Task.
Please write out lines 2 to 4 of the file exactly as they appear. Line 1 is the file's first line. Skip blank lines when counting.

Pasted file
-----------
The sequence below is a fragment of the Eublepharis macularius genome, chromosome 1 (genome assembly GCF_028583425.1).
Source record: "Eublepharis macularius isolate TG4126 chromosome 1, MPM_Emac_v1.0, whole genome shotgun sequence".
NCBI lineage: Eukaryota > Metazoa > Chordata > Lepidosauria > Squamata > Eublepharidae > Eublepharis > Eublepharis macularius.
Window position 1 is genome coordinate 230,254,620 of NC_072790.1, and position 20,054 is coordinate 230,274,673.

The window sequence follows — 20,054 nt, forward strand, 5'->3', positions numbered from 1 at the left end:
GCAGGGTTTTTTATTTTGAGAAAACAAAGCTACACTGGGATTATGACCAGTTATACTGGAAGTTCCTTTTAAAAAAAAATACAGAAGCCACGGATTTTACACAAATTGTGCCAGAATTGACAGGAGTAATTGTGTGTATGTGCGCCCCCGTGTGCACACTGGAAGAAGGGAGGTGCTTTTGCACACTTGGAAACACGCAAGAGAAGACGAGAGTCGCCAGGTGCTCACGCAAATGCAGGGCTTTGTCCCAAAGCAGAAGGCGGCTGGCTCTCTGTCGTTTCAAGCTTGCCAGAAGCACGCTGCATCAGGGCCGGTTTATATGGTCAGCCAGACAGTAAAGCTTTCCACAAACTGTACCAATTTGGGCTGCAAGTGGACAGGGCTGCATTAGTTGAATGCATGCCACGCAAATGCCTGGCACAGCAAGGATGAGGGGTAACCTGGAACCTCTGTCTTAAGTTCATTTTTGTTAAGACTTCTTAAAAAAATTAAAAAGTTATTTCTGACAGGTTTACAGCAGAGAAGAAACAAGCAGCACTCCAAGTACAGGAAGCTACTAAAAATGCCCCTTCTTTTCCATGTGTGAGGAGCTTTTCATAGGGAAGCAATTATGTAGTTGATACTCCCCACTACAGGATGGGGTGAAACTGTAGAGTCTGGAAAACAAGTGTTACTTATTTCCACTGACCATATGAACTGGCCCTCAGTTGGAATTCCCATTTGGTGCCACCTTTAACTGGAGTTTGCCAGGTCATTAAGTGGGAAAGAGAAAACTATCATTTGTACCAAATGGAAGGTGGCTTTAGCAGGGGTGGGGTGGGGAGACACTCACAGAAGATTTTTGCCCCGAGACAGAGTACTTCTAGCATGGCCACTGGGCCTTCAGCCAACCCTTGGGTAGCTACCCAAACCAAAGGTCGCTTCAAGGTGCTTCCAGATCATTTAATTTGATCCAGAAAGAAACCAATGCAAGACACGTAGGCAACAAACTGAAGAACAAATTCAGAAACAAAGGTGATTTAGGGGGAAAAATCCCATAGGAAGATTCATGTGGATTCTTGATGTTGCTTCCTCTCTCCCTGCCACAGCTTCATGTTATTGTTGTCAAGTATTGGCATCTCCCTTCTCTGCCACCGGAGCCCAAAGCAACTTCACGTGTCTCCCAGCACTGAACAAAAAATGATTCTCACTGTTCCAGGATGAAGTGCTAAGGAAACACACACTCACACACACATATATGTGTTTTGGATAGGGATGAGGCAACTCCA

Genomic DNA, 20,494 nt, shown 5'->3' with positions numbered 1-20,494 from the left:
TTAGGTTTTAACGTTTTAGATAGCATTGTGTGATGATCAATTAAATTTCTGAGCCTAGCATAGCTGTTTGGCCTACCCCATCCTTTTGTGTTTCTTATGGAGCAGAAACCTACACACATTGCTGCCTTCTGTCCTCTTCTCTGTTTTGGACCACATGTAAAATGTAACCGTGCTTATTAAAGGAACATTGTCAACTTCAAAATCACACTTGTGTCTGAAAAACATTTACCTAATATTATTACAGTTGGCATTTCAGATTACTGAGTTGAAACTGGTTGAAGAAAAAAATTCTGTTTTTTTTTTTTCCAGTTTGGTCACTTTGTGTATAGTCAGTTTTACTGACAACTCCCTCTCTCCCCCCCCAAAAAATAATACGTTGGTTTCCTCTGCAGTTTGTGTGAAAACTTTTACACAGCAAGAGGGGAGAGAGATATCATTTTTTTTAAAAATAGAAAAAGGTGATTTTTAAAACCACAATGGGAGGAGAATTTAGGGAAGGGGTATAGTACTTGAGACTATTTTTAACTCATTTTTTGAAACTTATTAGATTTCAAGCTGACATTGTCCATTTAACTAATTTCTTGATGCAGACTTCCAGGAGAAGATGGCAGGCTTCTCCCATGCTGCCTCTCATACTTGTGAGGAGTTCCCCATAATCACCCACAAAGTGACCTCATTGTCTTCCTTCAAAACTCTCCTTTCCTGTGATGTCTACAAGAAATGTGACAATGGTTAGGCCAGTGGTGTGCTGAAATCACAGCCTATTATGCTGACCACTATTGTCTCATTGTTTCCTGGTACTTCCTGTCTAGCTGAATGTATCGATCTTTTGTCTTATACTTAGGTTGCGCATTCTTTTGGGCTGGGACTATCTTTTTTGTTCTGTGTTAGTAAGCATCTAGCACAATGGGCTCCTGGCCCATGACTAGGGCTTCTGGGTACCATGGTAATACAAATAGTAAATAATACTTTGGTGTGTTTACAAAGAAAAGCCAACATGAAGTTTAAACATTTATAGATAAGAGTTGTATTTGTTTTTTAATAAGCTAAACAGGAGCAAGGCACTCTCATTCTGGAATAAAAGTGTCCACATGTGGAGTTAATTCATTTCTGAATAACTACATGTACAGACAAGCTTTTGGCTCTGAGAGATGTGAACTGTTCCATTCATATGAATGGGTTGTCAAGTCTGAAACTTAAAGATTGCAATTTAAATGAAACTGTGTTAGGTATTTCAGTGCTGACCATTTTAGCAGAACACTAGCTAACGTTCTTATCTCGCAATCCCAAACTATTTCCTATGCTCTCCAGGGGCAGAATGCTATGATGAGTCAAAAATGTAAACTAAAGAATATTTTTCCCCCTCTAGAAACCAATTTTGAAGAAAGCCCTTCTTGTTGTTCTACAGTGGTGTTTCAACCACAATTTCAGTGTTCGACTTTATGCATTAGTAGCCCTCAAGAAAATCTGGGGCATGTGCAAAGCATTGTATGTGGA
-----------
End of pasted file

Source record: "Eublepharis macularius isolate TG4126 chromosome 1, MPM_Emac_v1.0, whole genome shotgun sequence".
NCBI lineage: Eukaryota > Metazoa > Chordata > Lepidosauria > Squamata > Eublepharidae > Eublepharis > Eublepharis macularius.
Window position 1 is genome coordinate 230,254,620 of NC_072790.1, and position 20,054 is coordinate 230,274,673.